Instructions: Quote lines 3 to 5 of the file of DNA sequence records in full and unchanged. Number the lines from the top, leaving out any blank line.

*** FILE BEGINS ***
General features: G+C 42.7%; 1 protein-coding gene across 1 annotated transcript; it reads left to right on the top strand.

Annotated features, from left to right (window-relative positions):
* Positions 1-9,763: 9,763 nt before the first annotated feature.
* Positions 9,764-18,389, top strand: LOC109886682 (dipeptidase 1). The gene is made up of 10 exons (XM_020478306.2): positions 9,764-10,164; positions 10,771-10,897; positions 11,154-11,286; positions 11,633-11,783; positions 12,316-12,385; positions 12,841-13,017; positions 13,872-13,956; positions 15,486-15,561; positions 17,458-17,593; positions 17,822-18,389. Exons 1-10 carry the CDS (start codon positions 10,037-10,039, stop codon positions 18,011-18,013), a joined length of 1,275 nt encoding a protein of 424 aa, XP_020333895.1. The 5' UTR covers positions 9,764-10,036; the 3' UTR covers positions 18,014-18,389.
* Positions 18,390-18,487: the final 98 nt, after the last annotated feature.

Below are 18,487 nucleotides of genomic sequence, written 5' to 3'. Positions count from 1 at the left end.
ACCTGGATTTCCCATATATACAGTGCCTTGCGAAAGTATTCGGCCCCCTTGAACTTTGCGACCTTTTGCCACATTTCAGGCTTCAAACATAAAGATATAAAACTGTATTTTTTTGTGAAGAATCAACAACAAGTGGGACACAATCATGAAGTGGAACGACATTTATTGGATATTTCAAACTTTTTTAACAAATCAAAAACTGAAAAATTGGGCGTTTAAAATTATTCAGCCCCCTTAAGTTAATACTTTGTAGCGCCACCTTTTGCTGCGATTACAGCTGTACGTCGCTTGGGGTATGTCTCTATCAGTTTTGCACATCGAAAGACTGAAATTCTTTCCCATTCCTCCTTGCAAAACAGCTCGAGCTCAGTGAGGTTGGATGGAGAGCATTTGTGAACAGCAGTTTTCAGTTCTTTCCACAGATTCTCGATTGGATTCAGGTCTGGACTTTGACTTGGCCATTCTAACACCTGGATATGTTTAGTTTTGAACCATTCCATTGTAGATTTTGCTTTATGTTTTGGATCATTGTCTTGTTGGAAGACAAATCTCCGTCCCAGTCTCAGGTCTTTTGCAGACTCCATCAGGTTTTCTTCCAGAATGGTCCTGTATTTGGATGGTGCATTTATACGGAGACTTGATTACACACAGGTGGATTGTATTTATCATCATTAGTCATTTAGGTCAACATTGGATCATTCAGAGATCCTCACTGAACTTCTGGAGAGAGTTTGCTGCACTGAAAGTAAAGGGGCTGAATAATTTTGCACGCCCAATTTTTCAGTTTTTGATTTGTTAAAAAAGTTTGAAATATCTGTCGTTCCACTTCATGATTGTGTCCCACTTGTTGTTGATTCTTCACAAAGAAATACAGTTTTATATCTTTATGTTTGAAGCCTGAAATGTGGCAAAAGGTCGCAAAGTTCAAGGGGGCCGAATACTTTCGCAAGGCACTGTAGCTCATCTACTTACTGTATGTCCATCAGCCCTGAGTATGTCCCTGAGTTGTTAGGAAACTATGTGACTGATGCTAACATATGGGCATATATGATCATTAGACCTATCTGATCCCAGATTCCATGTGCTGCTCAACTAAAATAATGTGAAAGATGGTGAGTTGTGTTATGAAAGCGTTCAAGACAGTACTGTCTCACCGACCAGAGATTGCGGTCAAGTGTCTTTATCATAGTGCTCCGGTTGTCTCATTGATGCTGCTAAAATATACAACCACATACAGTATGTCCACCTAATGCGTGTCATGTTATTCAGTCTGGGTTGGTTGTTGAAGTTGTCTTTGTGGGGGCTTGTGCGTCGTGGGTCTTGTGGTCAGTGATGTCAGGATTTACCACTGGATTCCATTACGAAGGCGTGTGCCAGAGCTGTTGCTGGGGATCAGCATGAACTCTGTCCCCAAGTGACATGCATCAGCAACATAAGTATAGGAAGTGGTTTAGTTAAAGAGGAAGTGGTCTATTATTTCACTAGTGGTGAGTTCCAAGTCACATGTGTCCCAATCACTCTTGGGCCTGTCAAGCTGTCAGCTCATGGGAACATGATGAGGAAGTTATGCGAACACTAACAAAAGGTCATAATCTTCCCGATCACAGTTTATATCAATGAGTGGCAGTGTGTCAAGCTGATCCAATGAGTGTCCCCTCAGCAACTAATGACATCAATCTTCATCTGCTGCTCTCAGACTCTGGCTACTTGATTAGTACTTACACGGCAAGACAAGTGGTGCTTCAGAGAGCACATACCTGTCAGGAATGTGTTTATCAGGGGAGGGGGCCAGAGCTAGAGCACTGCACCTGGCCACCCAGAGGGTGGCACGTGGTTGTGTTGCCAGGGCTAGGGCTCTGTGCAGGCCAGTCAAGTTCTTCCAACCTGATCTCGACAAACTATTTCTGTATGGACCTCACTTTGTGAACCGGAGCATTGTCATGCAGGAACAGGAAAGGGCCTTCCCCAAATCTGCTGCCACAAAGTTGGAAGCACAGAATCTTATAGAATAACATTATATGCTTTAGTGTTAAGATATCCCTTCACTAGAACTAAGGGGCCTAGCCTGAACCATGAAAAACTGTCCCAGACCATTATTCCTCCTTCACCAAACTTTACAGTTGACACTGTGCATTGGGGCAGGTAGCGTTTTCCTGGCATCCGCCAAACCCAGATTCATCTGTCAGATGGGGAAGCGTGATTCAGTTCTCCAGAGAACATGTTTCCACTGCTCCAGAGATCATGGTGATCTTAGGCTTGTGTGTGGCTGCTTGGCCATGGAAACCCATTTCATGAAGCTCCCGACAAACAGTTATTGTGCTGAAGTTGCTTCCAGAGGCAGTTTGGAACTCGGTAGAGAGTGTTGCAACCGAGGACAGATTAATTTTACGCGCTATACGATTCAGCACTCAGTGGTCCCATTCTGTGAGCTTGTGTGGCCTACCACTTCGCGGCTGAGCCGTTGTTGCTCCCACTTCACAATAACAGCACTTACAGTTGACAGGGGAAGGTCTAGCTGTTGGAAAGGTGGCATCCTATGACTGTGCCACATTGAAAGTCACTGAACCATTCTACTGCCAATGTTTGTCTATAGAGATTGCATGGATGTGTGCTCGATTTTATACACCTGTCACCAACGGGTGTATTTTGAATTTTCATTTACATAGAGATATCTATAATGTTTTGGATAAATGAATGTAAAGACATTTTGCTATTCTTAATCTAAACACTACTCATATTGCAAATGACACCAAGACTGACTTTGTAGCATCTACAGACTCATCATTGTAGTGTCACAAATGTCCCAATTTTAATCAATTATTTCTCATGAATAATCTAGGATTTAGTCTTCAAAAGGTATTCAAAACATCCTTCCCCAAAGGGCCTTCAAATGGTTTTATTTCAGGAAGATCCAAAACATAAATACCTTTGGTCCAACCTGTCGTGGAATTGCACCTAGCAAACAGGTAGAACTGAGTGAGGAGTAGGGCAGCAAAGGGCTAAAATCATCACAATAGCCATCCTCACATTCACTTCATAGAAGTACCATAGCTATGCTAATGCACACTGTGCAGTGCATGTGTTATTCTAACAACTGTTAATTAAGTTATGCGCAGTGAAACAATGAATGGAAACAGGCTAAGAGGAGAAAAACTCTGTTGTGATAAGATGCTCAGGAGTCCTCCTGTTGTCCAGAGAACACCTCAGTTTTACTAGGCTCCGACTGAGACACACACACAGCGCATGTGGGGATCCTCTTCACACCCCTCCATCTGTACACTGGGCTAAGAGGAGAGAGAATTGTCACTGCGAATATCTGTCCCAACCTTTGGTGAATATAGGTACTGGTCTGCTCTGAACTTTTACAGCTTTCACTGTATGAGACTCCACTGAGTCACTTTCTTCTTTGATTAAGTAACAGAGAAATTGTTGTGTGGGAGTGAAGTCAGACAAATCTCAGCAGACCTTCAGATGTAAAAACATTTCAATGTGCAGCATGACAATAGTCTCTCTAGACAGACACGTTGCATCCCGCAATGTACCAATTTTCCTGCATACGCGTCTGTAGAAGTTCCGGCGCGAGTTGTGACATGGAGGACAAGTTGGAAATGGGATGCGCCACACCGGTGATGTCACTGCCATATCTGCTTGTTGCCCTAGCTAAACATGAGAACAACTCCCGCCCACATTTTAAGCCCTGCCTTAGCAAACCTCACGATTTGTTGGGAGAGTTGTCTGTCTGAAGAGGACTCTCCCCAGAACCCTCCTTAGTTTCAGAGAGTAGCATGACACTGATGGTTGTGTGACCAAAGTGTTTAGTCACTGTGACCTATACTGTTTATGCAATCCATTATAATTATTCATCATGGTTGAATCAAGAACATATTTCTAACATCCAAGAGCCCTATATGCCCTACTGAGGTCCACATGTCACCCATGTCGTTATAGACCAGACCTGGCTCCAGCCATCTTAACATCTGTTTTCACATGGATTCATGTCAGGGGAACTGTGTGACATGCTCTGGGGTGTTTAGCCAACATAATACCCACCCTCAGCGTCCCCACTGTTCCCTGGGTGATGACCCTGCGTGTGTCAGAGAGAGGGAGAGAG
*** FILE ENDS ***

* Positions 1-9,763: 9,763 nt before the first annotated feature.
* Positions 9,764-18,389, top strand: LOC109886682 (dipeptidase 1). The gene is made up of 10 exons (XM_020478306.2): positions 9,764-10,164; positions 10,771-10,897; positions 11,154-11,286; positions 11,633-11,783; positions 12,316-12,385; positions 12,841-13,017; positions 13,872-13,956; positions 15,486-15,561; positions 17,458-17,593; positions 17,822-18,389. Exons 1-10 carry the CDS (start codon positions 10,037-10,039, stop codon positions 18,011-18,013), a joined length of 1,275 nt encoding a protein of 424 aa, XP_020333895.1. The 5' UTR covers positions 9,764-10,036; the 3' UTR covers positions 18,014-18,389.
* Positions 18,390-18,487: the final 98 nt, after the last annotated feature.